Speaking to discretionary investment managers on almost a daily basis about due diligence matters I often hear the anguished rejoinder, ‘and advisers insist on having us complete their questionnaire rather than taking our standard due diligence pack.’
I am never sure whether insisting that the standard pack is sufficient is a matter of arrogance on the part of the discretionary manager (that they know better what is important) or desperation to avoid the sheer drudgery of filing out yet another questionnaire – I suspect the latter in most cases. But there are sensible reasons why an adviser would want their own questionnaire completed.
Firstly, there is the matter of the FCA’s Thematic Review TR16/1 – Assessing suitability: Research and due diligence of products and services, which states that Firm can rely on facts supplied by providers, but they should consider whether they can rely on marketing material from a provider. Many advisers take the view that the pre-packaged due diligence material supplied by providers is inherently marketing material designed to avoid the more limited aspects of a provider’s service.
Secondly, advisers should select questions that give them the necessary information to assess whether a discretionary manager has a suitable service to manage one of their client’s assets. A secondary, but equally important factor, is that the IFA must understand the discretionary manager’s proposition and be comfortable with it if they are to promote it to their clients. To this end the adviser is best placed to know what they want, so a questionnaire fine tuned to their firm’s and clients’ needs make perfect sense.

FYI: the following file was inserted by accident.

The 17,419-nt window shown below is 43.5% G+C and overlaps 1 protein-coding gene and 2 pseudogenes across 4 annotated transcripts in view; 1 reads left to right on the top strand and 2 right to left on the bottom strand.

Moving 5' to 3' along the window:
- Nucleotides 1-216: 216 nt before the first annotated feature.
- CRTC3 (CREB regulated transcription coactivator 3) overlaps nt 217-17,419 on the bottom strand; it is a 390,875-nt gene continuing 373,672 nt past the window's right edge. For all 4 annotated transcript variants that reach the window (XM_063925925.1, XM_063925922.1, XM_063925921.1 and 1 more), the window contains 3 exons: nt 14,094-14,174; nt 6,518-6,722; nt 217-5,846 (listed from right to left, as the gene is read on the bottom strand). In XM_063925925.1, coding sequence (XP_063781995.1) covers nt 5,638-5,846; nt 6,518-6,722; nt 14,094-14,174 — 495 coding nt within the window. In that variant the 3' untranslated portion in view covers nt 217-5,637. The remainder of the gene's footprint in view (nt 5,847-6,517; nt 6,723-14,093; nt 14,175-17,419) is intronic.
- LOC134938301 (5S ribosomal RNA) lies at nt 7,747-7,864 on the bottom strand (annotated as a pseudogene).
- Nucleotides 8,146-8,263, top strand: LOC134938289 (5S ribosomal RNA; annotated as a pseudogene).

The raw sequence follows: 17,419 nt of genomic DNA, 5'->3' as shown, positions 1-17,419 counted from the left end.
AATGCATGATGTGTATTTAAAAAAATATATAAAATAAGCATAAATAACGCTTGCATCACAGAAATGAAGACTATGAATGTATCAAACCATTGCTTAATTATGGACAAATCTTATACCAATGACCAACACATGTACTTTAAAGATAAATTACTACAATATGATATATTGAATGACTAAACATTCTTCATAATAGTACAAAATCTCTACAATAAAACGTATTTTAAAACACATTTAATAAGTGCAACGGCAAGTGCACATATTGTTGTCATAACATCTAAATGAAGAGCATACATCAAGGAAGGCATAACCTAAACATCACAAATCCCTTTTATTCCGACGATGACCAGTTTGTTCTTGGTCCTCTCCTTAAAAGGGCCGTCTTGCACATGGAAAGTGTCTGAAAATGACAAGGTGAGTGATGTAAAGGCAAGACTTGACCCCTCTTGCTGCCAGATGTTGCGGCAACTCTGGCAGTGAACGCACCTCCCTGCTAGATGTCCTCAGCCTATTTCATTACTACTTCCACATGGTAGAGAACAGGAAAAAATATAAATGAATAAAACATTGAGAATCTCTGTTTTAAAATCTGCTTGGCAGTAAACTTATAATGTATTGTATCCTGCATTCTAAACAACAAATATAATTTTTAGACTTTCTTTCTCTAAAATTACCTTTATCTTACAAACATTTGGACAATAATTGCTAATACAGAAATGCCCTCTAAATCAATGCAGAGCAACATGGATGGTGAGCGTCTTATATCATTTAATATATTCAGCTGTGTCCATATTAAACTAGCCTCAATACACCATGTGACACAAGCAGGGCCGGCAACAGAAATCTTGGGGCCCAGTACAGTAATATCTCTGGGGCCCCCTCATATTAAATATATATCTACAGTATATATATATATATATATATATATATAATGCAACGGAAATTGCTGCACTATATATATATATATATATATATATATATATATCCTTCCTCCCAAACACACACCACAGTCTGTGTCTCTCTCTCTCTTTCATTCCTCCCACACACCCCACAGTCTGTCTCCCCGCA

Finally, and very importantly, assessing discretionary managers is a laborious task requiring careful review and consideration of a lot of detail. Picking through a pre-packaged due diligence booklet trying to match answers to the questions that the adviser wanted to ask just makes the process much more difficult.
The DD|hub open database of DDQ responses is an ideal way for IFAs to select the questions that match their concerns and receive output in a consistent, easy to compare format. From a manager’s point of view giving open, but curated, disclosure must be less risky than forcing advisers to use a standard due diligence pack as I will explore in my next blog.